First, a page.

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Jesse Hunt Thank you for sharing this to our page. One of the things I personally have experienced is the growing pains of a community when major industry comes into a town. It is so great to have jobs but rapid changes can be hard. Are there agencies, churches, etc in Salmon that would consider working with us to provide opportunity to seasonal workers, stay at home moms and low wage workers?

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There is the Idaho Department of Labor is here in Salmon. I believe the faith centers and churches have a valuable resource to this town. I do plan on staying in Salmon after September. I have been able to make connections with many different people. What industries are you interested in learning more about?

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Jesse Hunt we are more focused on serving women in rural communities right now. Our partners in California include counties, school districts, homeless agencies and domestic violence agencies. Partners provide our clients with the tools they need to successfully complete our apprenticeship program. As an example the Domestic Violence Agency provides our clients who are DV victims housing in their transitional housing program, a computer and a workspace, plus counseling. Our relationship is intended to help DV victims gain the skills they need to be independent while getting the help they need to cross barriers to success. One of our biggest needs is workspace with reliable internet for people who have not yet developed the time management skills to work from home and can't afford reliable internet. Salmon may have different hurdles, we don't want to enter any community without partnering with current agencies who best know the needs of their residents. I think that's why I like your idea A Community Empathy Lab- Social Community Building because it will bring people and agencies together to solve problems in an individualized way.

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I also think that the lab will build the resources to be able to start making bigger connections in the future. Our biggest resoirce in Salmon is the Salmon Public Library. They provide sting internet and free spaces, two conference rooms and a recording studio. We are also in the process of building out a makerspace. So that is one key resource. I am currently working to develop that makerspace.

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@Jesse Hunt- I have never heard the term Makerspace before, I had to google it! I'm really glad you brought up the Library. My husband and I travelled the country for his line apprenticeship, my job was based in North Dakota but I worked remotely part time while I travelled with him. I have had to be very resourceful to get my job done using coffee shops and hot spots. The only town I have worked remotely in with a well developed library was Casper, Wy. I would not have though of the Public Library as a great resource. I found this agency: http://www.mahoneyhouse.com/ When we get further along I will contact them because domestic violence survivors are on of our priorities, but I was thinking for your empathy lab they might be a really good resource. I know Wild Iris, the agency we work with, offers classes and counseling in parenting and healthy relationships.

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I am well acquainted with Mahoney House our town is very small 3000 people they are a great organization and are doing great things. If you need any contacts I can help out there as well. I will have to check out Wild Iris.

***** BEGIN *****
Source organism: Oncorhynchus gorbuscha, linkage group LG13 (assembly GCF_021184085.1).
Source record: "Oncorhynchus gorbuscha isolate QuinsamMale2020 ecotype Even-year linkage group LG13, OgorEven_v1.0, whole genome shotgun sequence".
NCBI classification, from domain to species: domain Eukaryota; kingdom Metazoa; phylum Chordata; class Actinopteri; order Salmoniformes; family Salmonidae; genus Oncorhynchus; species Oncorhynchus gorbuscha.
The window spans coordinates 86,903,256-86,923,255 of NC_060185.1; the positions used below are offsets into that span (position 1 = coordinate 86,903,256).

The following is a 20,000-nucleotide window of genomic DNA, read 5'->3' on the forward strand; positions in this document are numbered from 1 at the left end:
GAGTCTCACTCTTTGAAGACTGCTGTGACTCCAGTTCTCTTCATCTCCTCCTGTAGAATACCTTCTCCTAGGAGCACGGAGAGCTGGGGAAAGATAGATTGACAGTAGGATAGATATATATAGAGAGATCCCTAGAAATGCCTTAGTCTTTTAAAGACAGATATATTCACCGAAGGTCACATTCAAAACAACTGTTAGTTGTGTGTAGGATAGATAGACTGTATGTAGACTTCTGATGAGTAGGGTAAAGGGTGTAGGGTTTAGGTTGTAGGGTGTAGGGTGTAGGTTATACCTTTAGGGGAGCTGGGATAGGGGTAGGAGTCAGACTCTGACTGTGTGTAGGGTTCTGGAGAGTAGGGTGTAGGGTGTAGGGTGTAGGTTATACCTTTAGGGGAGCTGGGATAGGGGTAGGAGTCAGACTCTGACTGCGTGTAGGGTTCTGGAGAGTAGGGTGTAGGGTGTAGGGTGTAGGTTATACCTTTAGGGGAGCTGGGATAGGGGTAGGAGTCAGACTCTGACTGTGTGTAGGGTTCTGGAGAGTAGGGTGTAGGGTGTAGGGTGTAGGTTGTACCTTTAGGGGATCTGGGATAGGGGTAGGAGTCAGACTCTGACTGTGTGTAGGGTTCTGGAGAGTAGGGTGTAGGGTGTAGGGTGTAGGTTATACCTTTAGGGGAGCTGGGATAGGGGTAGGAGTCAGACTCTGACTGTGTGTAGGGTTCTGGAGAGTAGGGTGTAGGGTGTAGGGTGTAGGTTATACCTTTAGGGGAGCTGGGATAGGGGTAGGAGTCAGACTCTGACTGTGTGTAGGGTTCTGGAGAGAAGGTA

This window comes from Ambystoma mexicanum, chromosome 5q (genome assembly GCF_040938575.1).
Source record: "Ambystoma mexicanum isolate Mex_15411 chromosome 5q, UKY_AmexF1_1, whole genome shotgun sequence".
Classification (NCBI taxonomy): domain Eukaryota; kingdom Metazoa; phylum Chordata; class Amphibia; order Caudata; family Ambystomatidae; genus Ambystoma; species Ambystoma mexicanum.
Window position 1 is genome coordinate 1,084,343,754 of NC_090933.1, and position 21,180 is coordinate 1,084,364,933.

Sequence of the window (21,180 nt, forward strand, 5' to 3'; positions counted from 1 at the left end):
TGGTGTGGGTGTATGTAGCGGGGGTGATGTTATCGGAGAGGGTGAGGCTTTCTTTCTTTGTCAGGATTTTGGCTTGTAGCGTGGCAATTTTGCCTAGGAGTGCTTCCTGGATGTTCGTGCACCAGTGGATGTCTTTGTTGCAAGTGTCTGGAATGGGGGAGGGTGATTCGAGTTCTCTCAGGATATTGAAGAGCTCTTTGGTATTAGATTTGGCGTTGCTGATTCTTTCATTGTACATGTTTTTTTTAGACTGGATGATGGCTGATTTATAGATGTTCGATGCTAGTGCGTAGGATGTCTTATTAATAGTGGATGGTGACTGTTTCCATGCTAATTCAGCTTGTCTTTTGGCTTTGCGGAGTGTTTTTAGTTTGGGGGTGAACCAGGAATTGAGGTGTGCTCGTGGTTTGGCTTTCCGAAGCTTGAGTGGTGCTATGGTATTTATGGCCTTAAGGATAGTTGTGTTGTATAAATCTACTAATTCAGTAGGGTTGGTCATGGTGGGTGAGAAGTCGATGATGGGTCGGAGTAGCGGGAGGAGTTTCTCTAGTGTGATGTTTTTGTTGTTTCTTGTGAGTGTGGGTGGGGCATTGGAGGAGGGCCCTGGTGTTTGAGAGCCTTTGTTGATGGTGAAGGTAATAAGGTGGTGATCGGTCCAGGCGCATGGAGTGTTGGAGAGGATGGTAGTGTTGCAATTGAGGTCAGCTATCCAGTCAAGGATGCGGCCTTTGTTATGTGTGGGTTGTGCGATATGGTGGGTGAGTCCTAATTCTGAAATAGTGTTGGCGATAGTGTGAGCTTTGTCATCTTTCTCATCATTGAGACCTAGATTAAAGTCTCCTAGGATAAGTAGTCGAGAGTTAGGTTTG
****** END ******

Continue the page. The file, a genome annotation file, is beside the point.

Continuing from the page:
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Nomusa Keninda Can you leave contact information so we can keep in touch after the challenge? As we get further along in our program I may have a few more questions about your programs. You can also connect with us on Linkedin or Facebook.
https://www.facebook.com/ruralsynergyfoundation/
https://www.linkedin.com/in/christina-schwanke-3660b468/

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Christina - The keyword is 'synergy' that catches my eye and interest. I too have a project idea in this Challenge. It lives here:
https://paulwennis.me/2I62BHB

The synergy I may be able to offer would fall into the educational curricula development parts of your work. My goal would be to help you ensure that your young families are being provided the knowledge and continued inspiration to grow their reading/literacy skills and thus their ability to gain increased awareness of your other program objectives.

Good job all around on your project proposal.

I've lived many years in and around rural areas and populations. At this time we're out in the country - just close enough to the cities nearby and far enough away to hear the hawk's cry.

This Challenge is going to be a lot of fun.

BTW, if you'd like to add a 'Read-Aloud Specialist' to your team I would welcome the opportunity to partner with your project here within the OpenIDEO in that manner. Lemme know your thoughts.

Enjoy your day.

- Paul

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Paul,

Thank you so much for reaching out! We believe it is important to lock arms with many people to create a better society. In addition to the partners we have listed above we are working on agreements with several school districts and counties to further education.

I read your proposal and it triggered me to think about my own upbringing. My father struggled to read when he was young, as he got older he had to work extra hard to get a good career and pursue his passion of studying philosophy. While I was growing up him and my mom read to my brother and I, in my opinion this set a foundation for success as adults. All this to say I think your initiative would be a valuable resource to us.